The St. Mary’s River is a 120 km-long river that drains Lake Superior into Lake Huron. To allow the safe passage of shipping vessels from Superior to Huron, the Sault locks were built to enable ships to navigate the 21-foot drop between water bodies. Its entire length serves as an international border separating Ontario and Michigan. Aside from its association with international trade and shipping, the river is also widely known as a world-class fishery. It contains resident populations of walleye, bass, perch, whitefish and pike, as well as seasonal populations of steelhead and coho, Atlantic, pink and king salmon.


    The largest freshwater body of water in the world – Lake Superior. The lake and its basin are home to hundreds of species of fish and wildlife, and attracts thousands of visitors each year from across the globe. The largest of the 5 Great Lakes, Lake Superior could contain the volume of the other four Great Lakes within its boundaries.

Sault Ste. Marie and Greater Algoma 

The city of Sault Ste. Marie is the third-largest city in Northern Ontario (population of 75,000) and is located on the shores of the St. Mary’s River. Sault Ste. Marie, also known as “The Sault”, is one of the oldest settlements in North America, with historical records of explorers, voyageurs, traders, and soldiers dating back nearly 2,000 years.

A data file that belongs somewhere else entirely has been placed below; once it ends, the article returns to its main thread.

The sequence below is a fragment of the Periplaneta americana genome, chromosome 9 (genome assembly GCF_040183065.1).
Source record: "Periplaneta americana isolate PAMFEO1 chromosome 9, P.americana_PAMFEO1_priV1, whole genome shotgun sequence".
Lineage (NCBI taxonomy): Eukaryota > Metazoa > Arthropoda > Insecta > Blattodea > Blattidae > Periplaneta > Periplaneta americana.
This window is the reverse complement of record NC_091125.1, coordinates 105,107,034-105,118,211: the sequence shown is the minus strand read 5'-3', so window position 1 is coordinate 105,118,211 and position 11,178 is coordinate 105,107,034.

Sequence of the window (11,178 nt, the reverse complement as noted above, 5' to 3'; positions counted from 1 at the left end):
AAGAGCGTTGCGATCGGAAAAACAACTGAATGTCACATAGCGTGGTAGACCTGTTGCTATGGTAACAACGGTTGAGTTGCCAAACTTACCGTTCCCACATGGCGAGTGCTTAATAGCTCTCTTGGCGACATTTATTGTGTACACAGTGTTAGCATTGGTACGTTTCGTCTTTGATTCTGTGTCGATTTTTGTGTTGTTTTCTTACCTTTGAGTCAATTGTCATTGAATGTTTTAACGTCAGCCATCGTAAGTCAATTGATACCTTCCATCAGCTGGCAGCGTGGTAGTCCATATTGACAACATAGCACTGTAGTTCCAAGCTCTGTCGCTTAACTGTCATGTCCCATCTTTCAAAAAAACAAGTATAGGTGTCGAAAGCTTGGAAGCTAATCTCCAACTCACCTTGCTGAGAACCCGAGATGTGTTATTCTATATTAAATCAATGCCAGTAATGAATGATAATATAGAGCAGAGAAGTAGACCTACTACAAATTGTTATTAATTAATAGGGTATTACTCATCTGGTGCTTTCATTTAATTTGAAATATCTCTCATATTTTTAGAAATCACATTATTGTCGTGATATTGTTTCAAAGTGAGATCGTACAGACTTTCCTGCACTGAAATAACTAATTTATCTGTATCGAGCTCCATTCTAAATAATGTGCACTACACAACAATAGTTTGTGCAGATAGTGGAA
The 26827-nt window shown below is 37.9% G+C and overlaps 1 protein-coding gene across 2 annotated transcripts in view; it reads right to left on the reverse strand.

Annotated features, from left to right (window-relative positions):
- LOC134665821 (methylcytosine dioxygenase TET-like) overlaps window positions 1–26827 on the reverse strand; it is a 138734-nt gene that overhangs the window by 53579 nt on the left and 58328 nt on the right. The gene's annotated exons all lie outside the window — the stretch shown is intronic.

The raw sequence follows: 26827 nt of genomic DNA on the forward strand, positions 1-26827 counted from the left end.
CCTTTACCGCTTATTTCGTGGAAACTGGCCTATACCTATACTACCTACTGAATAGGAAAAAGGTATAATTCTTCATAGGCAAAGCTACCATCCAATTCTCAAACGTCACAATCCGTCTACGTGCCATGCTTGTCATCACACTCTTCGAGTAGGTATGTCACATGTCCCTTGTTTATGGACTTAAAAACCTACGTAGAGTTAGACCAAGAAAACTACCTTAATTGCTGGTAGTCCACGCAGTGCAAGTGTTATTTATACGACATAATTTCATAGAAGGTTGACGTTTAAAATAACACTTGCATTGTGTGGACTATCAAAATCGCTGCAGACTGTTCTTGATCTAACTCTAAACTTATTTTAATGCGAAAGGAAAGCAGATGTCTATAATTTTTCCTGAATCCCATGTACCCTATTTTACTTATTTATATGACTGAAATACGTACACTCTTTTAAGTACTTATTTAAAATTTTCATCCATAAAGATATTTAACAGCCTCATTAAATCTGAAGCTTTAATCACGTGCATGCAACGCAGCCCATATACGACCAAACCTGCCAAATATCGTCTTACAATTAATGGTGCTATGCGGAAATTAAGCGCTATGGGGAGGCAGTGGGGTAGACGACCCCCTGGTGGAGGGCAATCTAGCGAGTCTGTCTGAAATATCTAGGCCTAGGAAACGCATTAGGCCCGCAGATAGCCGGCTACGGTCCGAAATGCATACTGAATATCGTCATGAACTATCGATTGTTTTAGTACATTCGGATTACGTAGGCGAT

SSMRCAThe Sault Ste. Marie Region Conservation Authority (SSMRCA) is a local community partner working to recruit and mobilize EDRR volunteers in the Sault Ste. Marie area. SSMRCA owns and manages over 5,000 acres of diverse ecosystems that include forests, wetlands and shorelines. They also own and maintain five conservation areas that are open to the public: Hiawatha Highlands, Fork Creek, Mark’s Bay, Shore Ridges and Gros Cap.

Through their Children’s Environmental Education (CEE) program, SSMRCA staff provide instruction and activities to local area elementary-level students to promote environmental responsibility among youth.

Sault Ste. Marie’s industry sector, close proximity to the US border, and location on the Trans Canada Highway make it a transportation hub in northern Ontario, as well as a hotspot for new invasive species introductions. Sault Ste. Marie boasts a wide variety of ecosystem types, thus allowing it to play host to all sorts of invasive insects, diseases, plants, and aquatic organisms.